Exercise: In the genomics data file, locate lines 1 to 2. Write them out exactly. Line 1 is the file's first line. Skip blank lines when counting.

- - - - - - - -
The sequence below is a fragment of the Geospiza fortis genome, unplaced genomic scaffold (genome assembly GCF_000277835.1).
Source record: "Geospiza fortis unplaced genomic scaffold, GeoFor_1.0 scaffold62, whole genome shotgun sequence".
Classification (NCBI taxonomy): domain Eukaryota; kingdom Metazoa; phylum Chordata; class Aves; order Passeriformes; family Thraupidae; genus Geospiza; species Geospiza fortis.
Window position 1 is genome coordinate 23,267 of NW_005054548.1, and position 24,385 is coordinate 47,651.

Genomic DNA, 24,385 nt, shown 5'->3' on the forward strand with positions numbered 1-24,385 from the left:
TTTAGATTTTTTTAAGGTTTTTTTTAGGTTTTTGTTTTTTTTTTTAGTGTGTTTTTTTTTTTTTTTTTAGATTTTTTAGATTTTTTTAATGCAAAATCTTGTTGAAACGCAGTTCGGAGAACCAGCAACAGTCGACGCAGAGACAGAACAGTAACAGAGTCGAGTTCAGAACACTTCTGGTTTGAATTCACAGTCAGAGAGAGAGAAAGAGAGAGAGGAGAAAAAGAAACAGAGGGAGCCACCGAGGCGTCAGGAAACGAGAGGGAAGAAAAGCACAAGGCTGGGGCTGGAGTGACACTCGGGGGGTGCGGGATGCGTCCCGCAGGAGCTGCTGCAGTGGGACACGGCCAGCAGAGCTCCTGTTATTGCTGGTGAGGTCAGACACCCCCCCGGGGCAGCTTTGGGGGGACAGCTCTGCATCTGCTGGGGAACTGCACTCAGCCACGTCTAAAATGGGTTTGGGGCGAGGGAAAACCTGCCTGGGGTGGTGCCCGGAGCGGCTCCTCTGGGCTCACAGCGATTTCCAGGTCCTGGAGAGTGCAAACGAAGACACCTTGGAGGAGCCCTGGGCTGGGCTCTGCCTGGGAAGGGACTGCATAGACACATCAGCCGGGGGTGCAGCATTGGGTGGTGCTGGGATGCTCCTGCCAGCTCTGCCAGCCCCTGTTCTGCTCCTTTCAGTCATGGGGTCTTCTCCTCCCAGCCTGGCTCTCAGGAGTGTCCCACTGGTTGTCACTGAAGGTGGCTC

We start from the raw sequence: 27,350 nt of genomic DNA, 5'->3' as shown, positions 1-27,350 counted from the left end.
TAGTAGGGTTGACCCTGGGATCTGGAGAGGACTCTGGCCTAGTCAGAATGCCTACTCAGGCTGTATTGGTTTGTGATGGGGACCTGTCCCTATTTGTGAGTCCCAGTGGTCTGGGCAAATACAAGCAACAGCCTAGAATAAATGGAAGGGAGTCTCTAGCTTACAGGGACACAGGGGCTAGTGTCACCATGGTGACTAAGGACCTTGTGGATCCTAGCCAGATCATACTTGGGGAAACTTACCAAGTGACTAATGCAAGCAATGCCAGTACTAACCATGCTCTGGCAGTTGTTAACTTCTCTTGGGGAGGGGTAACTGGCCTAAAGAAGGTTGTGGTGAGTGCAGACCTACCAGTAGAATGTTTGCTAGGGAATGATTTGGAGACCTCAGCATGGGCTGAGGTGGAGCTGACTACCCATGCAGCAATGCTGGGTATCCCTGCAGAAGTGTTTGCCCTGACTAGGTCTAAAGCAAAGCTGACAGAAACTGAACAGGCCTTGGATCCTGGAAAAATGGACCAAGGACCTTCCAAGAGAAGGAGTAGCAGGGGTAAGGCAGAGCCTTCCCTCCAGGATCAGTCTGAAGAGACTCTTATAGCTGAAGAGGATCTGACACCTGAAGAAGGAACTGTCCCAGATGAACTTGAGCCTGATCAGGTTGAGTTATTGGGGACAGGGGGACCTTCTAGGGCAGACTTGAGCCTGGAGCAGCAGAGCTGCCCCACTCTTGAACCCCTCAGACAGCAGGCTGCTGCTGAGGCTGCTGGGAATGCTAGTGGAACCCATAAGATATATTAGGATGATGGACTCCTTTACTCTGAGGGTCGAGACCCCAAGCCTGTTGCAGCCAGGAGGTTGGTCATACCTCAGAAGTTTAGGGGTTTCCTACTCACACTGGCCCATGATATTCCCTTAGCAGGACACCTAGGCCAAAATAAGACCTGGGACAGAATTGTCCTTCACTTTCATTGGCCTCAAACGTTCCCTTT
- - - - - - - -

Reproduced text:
The sequence below is a fragment of the Geospiza fortis genome, unplaced genomic scaffold (genome assembly GCF_000277835.1).
Source record: "Geospiza fortis unplaced genomic scaffold, GeoFor_1.0 scaffold62, whole genome shotgun sequence".